There’s no doubt the assassination of then-President John F.Kennedy was a huge event in the American cultural, social and political spectrum. That being said, the question must be asked of whether there’s anything more to learn or gain at this stage by re-enacting or dramatising the death of John F.Kennedy, being that the assassination happened a whole 51 years ago. Based on the book Four Days in November, comes Peter Landesman’s Parkland (2013), a film hoping to re-enact the events and actions of the people behind the scenes on that world-changing day, the 22nd of November, 1963.
On the day of November, 22nd, 1963, at 12.38 pm, President John F.Kennedy was assassinated by an unknown sniper. The story Parkland depicts is of those left in the aftermath; Secret Service agents Roy Kellerman (Tom Welling) and Forrest Sorrels (Billy Bob Thornton), Dr. Charles James Carrico (Zac Efron), cameraman Abraham Zapruder (Paul Giamatti), and Robert Edward Lee Oswald Jr. (James Badge Dale). After several attempts at saving the President’s life, the Secret Service arrange a burial service, find the perpetrator and discover footage of the assassination at hand. Meanwhile Robert Edward Lee Oswald Jr struggles to accept that his brother killed the President of the United States.
Parkland is a highly segmented story, composed of many different perspectives. The problem with this is the story involvement with each character, or set of characters is paper-thin. Each story-arch or perspective occupies 10 minutes of the whole story in an already minimal runtime of 1:20:00. Each section is hard to relate to when there’s barely a chance to connect to, empathise with, or understand a character and their relation to the President. There’s also a lack of exposition or relevance to the time period, the film follows only the aftermath meaning it doesn’t attempt to set the scene, or contextualise the assassination in terms of what was happening at the time.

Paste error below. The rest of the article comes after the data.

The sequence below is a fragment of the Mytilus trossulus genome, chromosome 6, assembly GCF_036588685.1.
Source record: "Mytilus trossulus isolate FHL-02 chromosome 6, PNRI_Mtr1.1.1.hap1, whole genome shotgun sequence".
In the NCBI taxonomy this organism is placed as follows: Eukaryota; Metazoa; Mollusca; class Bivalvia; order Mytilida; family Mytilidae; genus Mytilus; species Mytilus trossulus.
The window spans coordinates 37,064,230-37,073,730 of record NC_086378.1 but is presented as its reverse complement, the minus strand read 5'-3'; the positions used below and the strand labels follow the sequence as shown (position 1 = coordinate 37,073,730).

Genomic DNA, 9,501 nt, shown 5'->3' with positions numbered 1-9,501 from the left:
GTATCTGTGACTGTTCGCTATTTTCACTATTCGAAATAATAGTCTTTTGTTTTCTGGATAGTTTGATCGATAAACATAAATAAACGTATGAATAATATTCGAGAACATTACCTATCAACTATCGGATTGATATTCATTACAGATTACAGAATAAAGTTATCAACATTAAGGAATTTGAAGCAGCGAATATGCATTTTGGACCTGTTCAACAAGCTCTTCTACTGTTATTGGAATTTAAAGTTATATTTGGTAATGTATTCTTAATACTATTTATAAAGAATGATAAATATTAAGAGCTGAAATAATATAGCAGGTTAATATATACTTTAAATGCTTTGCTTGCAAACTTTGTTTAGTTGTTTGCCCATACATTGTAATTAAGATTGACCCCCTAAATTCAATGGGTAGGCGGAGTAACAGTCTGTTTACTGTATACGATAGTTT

Parkland boasts a star-studded cast with very little screentime for them to fill. It’s hard to rate the performances simply because they were so cramped for time and dampened by a need to milk even the most melodramatic of scenes for dramatic tension, which ultimately falls flat. Tom Welling was surprisingly good as Roy Kellerman, as was James Badge Dale as Edward Lee Oswald. Zac Efron and Paul Giamatti seemed to phone their bit roles in, but again, the constrictive time frame could be to blame.
Parkland is plagued by a fundamental lack of story to tell. The mesh of perspectives, stories and snippets work in the format of a book, but when adapted to the screen everything feels far too incoherent, minor and irrelevant when stretched to a feature film. As a result any ‘drama’ feels absurdly forced and shoehorned in, as opposed to genuine. There were scenes of Parkland that were poignant, but mostly it feels like stale forced drama, probably due to unsuitable source material. Overall, Parkland isn’t the tense, dramatic affair it tries to be, but naturally it still holds some ground as a historical re-enactment made to intrigue or inform. If you’re interested in the assassination of JFK, Parkland might appeal, otherwise a slow, dull pace and little engagement leads to a dull watch.
Director: Peter Landesman
Writer: Peter Landesman
Stars: Zac Efron, Billy Bob Thornton, Paul Giamatti, Colin Hanks, Ron Livingston and Tom Welling
Runtime: 93 mins